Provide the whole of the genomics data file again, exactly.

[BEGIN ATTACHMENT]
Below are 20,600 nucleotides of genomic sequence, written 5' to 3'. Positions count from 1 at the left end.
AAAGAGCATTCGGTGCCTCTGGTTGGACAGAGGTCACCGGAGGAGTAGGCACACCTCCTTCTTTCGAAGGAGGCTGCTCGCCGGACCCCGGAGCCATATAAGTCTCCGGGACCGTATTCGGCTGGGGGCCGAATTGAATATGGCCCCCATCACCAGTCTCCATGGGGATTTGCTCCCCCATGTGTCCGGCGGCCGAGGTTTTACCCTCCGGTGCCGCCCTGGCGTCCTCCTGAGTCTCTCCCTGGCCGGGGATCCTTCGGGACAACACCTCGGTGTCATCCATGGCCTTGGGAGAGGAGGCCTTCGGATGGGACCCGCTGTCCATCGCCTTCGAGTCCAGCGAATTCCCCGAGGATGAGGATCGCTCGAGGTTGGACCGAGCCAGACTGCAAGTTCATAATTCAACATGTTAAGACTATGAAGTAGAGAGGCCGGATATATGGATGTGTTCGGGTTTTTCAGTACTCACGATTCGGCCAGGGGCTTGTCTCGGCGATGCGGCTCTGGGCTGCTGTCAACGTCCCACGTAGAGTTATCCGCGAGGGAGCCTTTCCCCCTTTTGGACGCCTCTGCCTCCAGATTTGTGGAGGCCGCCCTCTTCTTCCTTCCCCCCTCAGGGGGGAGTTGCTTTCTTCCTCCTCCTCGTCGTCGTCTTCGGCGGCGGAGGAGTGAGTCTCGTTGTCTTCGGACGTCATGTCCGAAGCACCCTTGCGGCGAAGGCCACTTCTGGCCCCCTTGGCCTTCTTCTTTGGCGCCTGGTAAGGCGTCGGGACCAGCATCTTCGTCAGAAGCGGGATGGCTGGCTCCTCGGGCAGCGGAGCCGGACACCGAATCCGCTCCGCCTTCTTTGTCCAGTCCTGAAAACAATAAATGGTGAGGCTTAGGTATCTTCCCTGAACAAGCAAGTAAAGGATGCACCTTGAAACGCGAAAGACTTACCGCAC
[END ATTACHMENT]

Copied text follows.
Below are 20,600 nucleotides of genomic sequence, written 5' to 3'. Positions count from 1 at the left end.
AAAGAGCATTCGGTGCCTCTGGTTGGACAGAGGTCACCGGAGGAGTAGGCACACCTCCTTCTTTCGAAGGAGGCTGCTCGCCGGACCCCGGAGCCATATAAGTCTCCGGGACCGTATTCGGCTGGGGGCCGAATTGAATATGGCCCCCATCACCAGTCTCCATGGGGATTTGCTCCCCCATGTGTCCGGCGGCCGAGGTTTTACCCTCCGGTGCCGCCCTGGCGTCCTCCTGAGTCTCTCCCTGGCCGGGGATCCTTCGGGACAACACCTCGGTGTCATCCATGGCCTTGGGAGAGGAGGCCTTCGGATGGGACCCGCTGTCCATCGCCTTCGAGTCCAGCGAATTCCCCGAGGATGAGGATCGCTCGAGGTTGGACCGAGCCAGACTGCAAGTTCATAATTCAACATGTTAAGACTATGAAGTAGAGAGGCCGGATATATGGATGTGTTCGGGTTTTTCAGTACTCACGATTCGGCCAGGGGCTTGTCTCGGCGATGCGGCTCTGGGCTGCTGTCAACGTCCCACGTAGAGTTATCCGCGAGGGAGCCTTTCCCCCTTTTGGACGCCTCTGCCTCCAGATTTGTGGAGGCCGCCCTCTTCTTCCTTCCCCCCTCAGGGGGGAGTTGCTTTCTTCCTCCTCCTCGTCGTCGTCTTCGGCGGCGGAGGAGTGAGTCTCGTTGTCTTCGGACGTCATGTCCGAAGCACCCTTGCGGCGAAGGCCACTTCTGGCCCCCTTGGCCTTCTTCTTTGGCGCCTGGTAAGGCGTCGGGACCAGCATCTTCGTCAGAAGCGGGATGGCTGGCTCCTCGGGCAGCGGAGCCGGACACCGAATCCGCTCCGCCTTCTTTGTCCAGTCCTGAAAACAATAAATGGTGAGGCTTAGGTATCTTCCCTGAACAAGCAAGTAAAGGATGCACCTTGAAACGCGAAAGACTTACCGCAC